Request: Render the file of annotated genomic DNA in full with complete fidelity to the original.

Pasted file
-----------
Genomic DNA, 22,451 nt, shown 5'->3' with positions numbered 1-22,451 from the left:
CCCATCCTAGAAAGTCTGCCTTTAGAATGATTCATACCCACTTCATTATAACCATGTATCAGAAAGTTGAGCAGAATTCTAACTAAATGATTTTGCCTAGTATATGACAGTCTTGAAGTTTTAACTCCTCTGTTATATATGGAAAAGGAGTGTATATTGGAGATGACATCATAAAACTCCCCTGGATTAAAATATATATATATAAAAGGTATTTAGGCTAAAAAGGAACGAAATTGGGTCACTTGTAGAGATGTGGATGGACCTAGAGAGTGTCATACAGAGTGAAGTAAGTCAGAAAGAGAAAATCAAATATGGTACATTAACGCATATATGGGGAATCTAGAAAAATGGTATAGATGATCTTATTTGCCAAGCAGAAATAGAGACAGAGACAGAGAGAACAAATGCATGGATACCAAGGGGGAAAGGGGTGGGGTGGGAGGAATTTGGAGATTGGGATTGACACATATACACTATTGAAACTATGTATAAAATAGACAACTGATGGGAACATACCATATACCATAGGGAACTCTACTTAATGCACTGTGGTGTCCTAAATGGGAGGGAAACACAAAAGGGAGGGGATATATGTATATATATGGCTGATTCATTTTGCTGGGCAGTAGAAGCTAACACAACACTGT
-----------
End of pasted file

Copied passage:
Genomic DNA, 22,451 nt, shown 5'->3' with positions numbered 1-22,451 from the left:
CCCATCCTAGAAAGTCTGCCTTTAGAATGATTCATACCCACTTCATTATAACCATGTATCAGAAAGTTGAGCAGAATTCTAACTAAATGATTTTGCCTAGTATATGACAGTCTTGAAGTTTTAACTCCTCTGTTATATATGGAAAAGGAGTGTATATTGGAGATGACATCATAAAACTCCCCTGGATTAAAATATATATATATAAAAGGTATTTAGGCTAAAAAGGAACGAAATTGGGTCACTTGTAGAGATGTGGATGGACCTAGAGAGTGTCATACAGAGTGAAGTAAGTCAGAAAGAGAAAATCAAATATGGTACATTAACGCATATATGGGGAATCTAGAAAAATGGTATAGATGATCTTATTTGCCAAGCAGAAATAGAGACAGAGACAGAGAGAACAAATGCATGGATACCAAGGGGGAAAGGGGTGGGGTGGGAGGAATTTGGAGATTGGGATTGACACATATACACTATTGAAACTATGTATAAAATAGACAACTGATGGGAACATACCATATACCATAGGGAACTCTACTTAATGCACTGTGGTGTCCTAAATGGGAGGGAAACACAAAAGGGAGGGGATATATGTATATATATGGCTGATTCATTTTGCTGGGCAGTAGAAGCTAACACAACACTGT